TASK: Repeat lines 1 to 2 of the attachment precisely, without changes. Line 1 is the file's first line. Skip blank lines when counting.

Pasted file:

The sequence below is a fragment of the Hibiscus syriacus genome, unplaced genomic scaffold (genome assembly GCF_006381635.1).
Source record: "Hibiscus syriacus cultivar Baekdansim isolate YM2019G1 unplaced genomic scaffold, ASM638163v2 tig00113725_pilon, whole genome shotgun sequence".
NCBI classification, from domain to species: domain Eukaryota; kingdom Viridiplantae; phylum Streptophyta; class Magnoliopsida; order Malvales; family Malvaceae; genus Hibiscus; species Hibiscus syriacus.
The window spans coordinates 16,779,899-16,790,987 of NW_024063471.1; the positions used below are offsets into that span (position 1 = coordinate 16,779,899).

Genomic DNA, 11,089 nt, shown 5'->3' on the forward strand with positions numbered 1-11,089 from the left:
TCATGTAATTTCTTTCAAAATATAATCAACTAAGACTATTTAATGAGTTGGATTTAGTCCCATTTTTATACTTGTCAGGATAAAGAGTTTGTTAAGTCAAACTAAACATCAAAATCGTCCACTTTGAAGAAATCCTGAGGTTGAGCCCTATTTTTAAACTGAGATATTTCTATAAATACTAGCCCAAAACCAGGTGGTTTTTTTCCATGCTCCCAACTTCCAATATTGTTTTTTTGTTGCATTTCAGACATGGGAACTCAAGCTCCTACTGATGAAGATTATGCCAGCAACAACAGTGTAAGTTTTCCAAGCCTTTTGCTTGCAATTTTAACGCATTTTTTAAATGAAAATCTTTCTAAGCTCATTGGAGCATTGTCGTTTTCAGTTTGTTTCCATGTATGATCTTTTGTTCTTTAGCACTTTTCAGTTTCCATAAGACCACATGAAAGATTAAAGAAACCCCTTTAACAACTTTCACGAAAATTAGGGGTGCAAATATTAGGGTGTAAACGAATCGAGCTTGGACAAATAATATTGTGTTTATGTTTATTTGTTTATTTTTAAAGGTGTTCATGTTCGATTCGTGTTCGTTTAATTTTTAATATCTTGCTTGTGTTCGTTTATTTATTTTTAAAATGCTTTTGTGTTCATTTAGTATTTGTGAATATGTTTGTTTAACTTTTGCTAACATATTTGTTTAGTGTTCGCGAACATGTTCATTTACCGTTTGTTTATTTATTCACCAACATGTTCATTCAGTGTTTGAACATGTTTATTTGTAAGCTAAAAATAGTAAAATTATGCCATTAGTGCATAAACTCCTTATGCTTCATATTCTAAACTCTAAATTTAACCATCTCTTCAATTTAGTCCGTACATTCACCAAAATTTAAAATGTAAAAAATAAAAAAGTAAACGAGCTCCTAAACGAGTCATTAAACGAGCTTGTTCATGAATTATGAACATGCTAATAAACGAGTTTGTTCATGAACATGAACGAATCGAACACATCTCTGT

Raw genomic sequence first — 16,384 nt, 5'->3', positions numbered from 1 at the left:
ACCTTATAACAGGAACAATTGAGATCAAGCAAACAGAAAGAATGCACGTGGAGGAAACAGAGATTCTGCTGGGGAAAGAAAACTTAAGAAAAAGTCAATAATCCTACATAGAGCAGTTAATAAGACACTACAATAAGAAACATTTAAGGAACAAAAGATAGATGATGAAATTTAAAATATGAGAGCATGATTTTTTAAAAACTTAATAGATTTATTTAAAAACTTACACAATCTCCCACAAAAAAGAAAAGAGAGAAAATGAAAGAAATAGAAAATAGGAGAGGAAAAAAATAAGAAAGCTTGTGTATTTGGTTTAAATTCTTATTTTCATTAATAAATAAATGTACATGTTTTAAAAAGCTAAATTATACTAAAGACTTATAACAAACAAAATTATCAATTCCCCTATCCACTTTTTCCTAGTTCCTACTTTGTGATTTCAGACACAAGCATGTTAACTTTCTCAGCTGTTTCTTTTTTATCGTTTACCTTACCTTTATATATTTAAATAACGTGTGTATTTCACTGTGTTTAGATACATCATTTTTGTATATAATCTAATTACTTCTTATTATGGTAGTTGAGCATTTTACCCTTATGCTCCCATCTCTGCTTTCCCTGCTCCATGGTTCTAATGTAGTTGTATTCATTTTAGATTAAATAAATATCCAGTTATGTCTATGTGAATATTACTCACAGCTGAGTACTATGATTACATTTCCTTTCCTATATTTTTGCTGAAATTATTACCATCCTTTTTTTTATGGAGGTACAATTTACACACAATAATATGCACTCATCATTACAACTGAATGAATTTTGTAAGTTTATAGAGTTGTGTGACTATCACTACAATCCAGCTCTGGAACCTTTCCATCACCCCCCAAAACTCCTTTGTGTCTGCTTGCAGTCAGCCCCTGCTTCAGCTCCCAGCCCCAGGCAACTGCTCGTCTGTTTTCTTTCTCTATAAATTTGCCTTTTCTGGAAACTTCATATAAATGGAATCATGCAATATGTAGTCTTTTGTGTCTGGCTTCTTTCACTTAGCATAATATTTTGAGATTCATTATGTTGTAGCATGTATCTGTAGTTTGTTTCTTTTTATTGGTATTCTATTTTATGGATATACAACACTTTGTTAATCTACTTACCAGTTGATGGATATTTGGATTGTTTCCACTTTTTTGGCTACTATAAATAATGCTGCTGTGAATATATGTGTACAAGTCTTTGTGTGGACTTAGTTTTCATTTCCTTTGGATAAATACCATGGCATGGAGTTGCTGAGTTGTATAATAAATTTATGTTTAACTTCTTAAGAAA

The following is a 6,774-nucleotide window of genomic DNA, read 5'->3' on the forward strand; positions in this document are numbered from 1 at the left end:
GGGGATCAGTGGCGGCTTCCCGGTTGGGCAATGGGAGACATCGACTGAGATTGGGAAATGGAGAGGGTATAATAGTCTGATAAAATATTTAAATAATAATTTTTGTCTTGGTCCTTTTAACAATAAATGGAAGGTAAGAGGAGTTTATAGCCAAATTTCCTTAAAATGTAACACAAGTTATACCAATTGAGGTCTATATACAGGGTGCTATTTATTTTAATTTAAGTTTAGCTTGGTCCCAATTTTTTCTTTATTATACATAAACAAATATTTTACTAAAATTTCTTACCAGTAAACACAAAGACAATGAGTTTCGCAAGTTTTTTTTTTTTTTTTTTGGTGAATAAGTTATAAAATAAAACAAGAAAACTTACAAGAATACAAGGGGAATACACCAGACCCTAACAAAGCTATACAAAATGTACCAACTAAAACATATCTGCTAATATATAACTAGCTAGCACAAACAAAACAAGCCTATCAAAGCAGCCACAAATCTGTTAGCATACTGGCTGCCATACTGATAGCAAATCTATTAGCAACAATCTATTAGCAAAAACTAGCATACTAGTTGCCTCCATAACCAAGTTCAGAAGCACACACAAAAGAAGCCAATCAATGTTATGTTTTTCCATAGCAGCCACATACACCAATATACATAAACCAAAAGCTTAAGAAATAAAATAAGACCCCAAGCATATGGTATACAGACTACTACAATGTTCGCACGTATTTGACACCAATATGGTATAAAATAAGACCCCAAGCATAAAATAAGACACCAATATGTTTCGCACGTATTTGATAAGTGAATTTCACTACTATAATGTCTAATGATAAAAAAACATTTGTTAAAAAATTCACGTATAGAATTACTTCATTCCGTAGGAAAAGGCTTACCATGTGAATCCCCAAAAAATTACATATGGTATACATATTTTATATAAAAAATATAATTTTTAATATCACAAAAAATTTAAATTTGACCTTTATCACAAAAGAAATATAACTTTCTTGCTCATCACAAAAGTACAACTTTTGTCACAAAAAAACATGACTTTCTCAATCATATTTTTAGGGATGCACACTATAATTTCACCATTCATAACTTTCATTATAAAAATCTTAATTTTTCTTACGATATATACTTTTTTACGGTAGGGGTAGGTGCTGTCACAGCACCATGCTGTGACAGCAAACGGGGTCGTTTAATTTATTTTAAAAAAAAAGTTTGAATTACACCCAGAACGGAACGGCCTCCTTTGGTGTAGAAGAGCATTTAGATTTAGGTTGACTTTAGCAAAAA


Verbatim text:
The sequence below is a fragment of the Hibiscus syriacus genome, unplaced genomic scaffold (genome assembly GCF_006381635.1).
Source record: "Hibiscus syriacus cultivar Baekdansim isolate YM2019G1 unplaced genomic scaffold, ASM638163v2 tig00113725_pilon, whole genome shotgun sequence".